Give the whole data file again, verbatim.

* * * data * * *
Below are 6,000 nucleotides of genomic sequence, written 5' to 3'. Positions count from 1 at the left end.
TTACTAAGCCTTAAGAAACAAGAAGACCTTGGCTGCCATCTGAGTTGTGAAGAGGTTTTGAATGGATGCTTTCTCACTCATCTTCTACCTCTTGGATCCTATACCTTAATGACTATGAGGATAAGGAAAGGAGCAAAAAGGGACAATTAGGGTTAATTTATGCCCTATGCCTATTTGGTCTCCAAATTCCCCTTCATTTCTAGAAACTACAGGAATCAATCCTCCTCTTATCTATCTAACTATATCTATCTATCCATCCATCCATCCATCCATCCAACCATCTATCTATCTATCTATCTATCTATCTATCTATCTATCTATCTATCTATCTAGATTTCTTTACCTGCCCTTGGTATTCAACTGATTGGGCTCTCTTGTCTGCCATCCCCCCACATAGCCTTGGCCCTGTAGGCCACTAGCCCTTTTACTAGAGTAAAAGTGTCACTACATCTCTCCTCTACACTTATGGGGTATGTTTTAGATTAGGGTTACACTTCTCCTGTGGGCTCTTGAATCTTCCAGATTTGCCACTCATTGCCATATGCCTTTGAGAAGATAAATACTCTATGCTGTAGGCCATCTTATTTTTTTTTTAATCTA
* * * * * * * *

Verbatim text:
Below are 6,000 nucleotides of genomic sequence, written 5' to 3'. Positions count from 1 at the left end.
TTACTAAGCCTTAAGAAACAAGAAGACCTTGGCTGCCATCTGAGTTGTGAAGAGGTTTTGAATGGATGCTTTCTCACTCATCTTCTACCTCTTGGATCCTATACCTTAATGACTATGAGGATAAGGAAAGGAGCAAAAAGGGACAATTAGGGTTAATTTATGCCCTATGCCTATTTGGTCTCCAAATTCCCCTTCATTTCTAGAAACTACAGGAATCAATCCTCCTCTTATCTATCTAACTATATCTATCTATCCATCCATCCATCCATCCATCCAACCATCTATCTATCTATCTATCTATCTATCTATCTATCTATCTATCTATCTATCTAGATTTCTTTACCTGCCCTTGGTATTCAACTGATTGGGCTCTCTTGTCTGCCATCCCCCCACATAGCCTTGGCCCTGTAGGCCACTAGCCCTTTTACTAGAGTAAAAGTGTCACTACATCTCTCCTCTACACTTATGGGGTATGTTTTAGATTAGGGTTACACTTCTCCTGTGGGCTCTTGAATCTTCCAGATTTGCCACTCATTGCCATATGCCTTTGAGAAGATAAATACTCTATGCTGTAGGCCATCTTATTTTTTTTTTAATCTA